There's been a lot of criticism here recently about Cappy's persistence in playing the Cizikas line after scoring goals -- predicated, I believe, on this line's perceived difficulties in driving possession. So I decided to look back and see whether these complaints were supported by the evidence.
Accordingly, I examined the play-by-play logs for each of our 10 games this year, focusing on each of the 32 goals we've scored this season, noting which lines Cappy has put out following the goals, and charting how effective each line has been. The following table summarizes the results:
*includes one 5 second shift at the end of the first period v. Chicago
**includes a shift at the end of the Carolina game with 6 skaters and Nabby pulled
***includes a shift on the power play v Phoenix, after we scored at 5 v 3.
As the table indicates, the Cizikas line has indeed been deployed an overwhelming majority of the time after we score: 21 out of 32 total times. (In fact, the denominator should probably be 29, as three of the non-Cizikas shifts were in unusual game circumstances where there were either 5 seconds left in the period or we had an odd-man skating situation.) In 16 of these 21 times, the Cizikas line did not concede a single shot on goal. In fact, the Cizikas line had been perfect in its first 17 shifts following Islanders goals. However, they have conceded goals in two of their prior four shifts, which suggests a recency bias against the use of the Cizikas line in this role.
Have the other lines been more effective? Well, the Tavares line conceded no goals and only a single SOG in its three regular shifts following Islanders goals. However, Tavares did commit a high-sticking penalty in his shift following the Islanders' second goal against the Sabres, and the Sabres scored on the ensuing PP to tie the score at 2. In comparison, the Cizikas line has a penalty +/- of 0: McDonald took the extra two minutes against the Coyotes when we were already 6-1 to the good, and Martin drew a penalty against the Oilers after we had scored to make it 1-0.
Because the Cizikas line has taken such an overwhelming proportion of the shifts following Islanders goals, there's not a large sample of examples from the other lines against which to compare. The Nielsen line conceded a goal (against the Coyotes) in one of its four meaningful shifts following Islanders goals, which is not a great percentage (albeit a tiny sample). Moreover, since it's generally been the Nielsen line that's been scoring our goals in the first place, it's not reasonable to rely on them to play the ensuing shift as well.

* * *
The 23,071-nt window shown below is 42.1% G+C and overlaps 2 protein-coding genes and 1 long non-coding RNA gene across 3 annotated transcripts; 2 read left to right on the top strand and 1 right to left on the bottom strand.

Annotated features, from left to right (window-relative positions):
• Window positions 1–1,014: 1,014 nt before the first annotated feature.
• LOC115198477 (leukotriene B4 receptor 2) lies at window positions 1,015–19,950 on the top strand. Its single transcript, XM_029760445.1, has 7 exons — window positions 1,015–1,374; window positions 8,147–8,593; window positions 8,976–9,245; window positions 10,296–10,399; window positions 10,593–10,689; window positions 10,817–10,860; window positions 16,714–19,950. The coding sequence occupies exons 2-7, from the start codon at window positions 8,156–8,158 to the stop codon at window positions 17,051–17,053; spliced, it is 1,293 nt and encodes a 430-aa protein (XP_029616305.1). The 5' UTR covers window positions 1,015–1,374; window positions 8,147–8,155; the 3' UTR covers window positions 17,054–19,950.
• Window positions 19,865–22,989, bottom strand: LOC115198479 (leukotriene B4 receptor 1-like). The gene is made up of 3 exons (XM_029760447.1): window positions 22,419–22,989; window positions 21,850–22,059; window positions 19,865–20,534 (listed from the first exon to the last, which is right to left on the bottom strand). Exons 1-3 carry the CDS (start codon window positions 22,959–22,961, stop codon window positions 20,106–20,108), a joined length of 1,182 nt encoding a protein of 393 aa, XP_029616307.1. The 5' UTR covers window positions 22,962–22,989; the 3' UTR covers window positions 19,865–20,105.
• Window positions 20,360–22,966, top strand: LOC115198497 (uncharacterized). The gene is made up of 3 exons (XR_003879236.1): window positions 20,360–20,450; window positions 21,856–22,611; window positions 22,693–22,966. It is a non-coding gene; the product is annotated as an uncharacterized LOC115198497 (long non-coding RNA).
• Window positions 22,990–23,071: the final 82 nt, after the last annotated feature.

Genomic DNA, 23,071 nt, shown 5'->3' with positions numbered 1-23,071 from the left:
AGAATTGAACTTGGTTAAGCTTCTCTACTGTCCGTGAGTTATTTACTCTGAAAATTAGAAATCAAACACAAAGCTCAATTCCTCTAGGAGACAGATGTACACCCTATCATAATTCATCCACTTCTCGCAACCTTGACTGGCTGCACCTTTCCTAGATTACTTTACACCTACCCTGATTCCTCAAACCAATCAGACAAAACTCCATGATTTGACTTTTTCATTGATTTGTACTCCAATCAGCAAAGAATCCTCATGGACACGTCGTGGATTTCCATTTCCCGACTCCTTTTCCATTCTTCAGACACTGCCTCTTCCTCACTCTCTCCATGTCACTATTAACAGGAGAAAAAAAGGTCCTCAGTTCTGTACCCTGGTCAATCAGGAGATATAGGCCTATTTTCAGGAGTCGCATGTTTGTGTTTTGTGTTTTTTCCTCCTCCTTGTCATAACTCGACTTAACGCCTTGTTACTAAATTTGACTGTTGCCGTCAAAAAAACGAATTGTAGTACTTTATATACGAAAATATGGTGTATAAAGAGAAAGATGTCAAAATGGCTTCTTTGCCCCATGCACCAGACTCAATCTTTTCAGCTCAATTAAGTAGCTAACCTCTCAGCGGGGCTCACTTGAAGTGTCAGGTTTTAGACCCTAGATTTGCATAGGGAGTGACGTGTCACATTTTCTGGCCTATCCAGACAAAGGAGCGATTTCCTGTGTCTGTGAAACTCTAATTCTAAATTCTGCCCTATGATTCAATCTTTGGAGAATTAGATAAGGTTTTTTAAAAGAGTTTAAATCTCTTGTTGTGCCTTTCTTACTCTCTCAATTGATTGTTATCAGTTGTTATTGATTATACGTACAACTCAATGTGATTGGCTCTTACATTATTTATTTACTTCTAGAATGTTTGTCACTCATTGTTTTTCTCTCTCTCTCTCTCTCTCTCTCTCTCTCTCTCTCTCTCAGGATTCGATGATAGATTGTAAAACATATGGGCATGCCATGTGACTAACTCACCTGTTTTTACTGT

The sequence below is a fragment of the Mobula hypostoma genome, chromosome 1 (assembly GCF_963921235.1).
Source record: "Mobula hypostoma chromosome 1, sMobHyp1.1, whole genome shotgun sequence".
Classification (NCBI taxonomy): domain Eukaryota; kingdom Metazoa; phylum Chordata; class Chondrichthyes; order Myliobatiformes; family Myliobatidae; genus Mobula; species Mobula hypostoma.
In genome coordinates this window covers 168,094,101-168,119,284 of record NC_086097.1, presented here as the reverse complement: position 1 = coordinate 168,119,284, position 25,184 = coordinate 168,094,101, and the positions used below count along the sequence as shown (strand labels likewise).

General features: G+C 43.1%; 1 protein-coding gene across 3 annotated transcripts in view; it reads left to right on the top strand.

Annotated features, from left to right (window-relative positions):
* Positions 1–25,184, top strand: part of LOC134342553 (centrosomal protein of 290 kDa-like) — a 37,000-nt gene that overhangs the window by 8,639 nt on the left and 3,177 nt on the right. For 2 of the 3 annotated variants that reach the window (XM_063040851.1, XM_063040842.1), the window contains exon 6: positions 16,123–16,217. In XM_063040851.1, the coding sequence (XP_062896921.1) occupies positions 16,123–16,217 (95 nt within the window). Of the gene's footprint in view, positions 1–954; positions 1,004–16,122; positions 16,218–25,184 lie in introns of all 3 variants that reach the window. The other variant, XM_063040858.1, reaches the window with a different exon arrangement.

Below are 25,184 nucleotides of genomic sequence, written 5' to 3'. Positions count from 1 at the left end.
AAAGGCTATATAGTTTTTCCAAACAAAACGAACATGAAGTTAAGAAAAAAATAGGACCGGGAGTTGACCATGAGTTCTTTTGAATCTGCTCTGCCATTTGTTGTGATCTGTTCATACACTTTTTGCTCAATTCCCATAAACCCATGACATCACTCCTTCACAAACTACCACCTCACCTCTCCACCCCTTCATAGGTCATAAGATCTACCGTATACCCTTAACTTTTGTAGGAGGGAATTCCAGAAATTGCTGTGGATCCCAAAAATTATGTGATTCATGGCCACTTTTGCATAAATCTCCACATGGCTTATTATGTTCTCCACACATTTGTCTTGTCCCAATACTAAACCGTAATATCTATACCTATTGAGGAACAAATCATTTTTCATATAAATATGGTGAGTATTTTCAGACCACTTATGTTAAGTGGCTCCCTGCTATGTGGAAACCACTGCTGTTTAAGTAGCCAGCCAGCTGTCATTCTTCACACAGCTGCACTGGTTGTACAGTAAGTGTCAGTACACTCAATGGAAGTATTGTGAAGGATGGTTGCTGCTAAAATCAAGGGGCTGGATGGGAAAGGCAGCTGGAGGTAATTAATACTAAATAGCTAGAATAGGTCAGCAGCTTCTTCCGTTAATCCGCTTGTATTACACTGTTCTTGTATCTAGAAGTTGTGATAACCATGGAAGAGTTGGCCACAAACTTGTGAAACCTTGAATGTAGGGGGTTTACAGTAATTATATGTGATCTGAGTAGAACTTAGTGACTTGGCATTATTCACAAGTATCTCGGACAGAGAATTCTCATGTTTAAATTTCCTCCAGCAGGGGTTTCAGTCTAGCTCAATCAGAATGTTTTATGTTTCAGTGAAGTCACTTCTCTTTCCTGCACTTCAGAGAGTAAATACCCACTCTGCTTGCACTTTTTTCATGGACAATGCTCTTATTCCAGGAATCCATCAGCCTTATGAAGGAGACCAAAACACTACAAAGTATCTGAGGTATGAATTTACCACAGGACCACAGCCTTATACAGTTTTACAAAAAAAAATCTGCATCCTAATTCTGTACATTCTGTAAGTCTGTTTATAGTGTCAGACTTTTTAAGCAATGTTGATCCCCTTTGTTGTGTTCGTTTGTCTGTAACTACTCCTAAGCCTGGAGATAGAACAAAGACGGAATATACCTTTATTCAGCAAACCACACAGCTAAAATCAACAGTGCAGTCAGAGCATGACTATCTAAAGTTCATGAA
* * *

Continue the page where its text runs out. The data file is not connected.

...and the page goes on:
The Regin line has only played one 5 v 5 shift following an Islanders goal -- it was in yesterday's game against the Penguins, in fact -- and may be an alternative Cappy could consider if he doesn't want to play the Cizikas line. (Incidentally, for all the complaints that Cappy always plays the Cizikas line following an Islanders goal, he's actually played a different line in 3 of the past 5 instances: at 4-4 against Vancouver, as well as 1-0 and 3-3 against the Penguins.)
Finally, while this FanPost has only discussed shifts following Islanders goals, one shift that I believe deserves special mention occurred in our game against Edmonton. After the Oilers tied the game at 1-1 on Hall's first goal, Cappy put out the Tavares line. Eight seconds later, Hall scored again to put the Oilers up 2-1. For the ensuing shift, Cappy started the Cizikas line. The line played a long -- 69 second -- shift in which it put 2 shots on goal, had another shot blocked, and ended the shift giving the Islanders an offensive zone faceoff. Short of scoring a goal, it was an otherwise perfect shift at a crucial juncture of the game, and the kind of datum that's easily to overlook when possession stats are aggregated into season-long numbers.
In conclusion, while the Cizikas line has struggled a bit in their past couple of games, the data over all 10 games shows the line has generally been effective in its most important obligation, which is preventing goals and shots on goal. Moreover, over the course of the past two games, where the Cizikas line has not been as effective, Cappy has in fact responded by calling for a different line following 3 of the last 5 Islanders goals. Thus, I believe the criticisms both of Cappy's line choices and the Cizikas line's performance in these circumstances is contradicted by the evidence.
Of course, I welcome comments and contradictory positions below.